A Port St. Lucie man, who is serving two life sentences for bludgeoning his parents to death with a hammer in 2011 when he was 17, will have a chance to argue that he should one day be allowed to live outside prison walls.
As it has done for others convicted of committing heinous crimes when they were under 18, the 4th District Court of Appeal on Wednesday ruled Tyler Joseph Hadley, now 22, should benefit from a 2012 U.S. Supreme Court decision that outlawed life sentences without parole for juveniles. The youths deserve special consideration because their brains aren’t fully developed, act impetuously and they are amenable to rehabilitation, the high court ruled.
In response to the ruling, the Florida Legislature passed a law that allows life sentences for juveniles. But, a judge must make certain findings, the West Palm Beach-based court found.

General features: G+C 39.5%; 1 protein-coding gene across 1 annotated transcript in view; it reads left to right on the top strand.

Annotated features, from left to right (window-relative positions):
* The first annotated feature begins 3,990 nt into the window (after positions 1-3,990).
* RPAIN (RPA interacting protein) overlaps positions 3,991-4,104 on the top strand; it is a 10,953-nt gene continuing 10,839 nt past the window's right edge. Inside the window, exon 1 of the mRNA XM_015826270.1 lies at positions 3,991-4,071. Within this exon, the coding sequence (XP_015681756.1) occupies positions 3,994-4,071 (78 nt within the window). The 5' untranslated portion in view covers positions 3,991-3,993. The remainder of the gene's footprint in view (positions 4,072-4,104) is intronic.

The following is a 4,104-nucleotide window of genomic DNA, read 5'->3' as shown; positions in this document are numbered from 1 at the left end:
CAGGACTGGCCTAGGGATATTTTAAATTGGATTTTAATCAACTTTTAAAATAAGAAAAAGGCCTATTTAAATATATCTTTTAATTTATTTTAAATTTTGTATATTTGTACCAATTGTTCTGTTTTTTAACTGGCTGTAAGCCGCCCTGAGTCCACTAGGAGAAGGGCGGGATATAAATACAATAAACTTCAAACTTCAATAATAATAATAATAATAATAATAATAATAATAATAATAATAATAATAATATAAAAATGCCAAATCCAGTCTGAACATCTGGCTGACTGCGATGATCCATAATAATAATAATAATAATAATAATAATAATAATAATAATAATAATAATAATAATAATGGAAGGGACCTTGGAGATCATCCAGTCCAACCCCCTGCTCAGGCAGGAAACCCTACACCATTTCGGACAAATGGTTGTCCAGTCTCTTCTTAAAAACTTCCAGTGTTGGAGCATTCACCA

Because Hadley was sentenced in 2014, before the law went into effect, 19th Judicial Circuit Judge Robert R. Makemson had no way of following it, the appeals court wrote. While crediting the judge for trying his best, it said he erred by justifying the life sentence by saying Hadley had a previously been convicted of a capital crime. There is no evidence of that, the court wrote. Further, Makemson was required to consider possible alternatives to a life sentence.
Almost apologetically, the appeals court wrote: “We are therefore compelled to reverse and remand for resentencing.” Under the law, the minimum sentence would be 40 years and any sentence would be reviewed after 25 years.
The murders attracted national attention because of their brutality and callousness. After killing his parents, Hadley had a keg party, locking their bloodied bodies in a bedroom.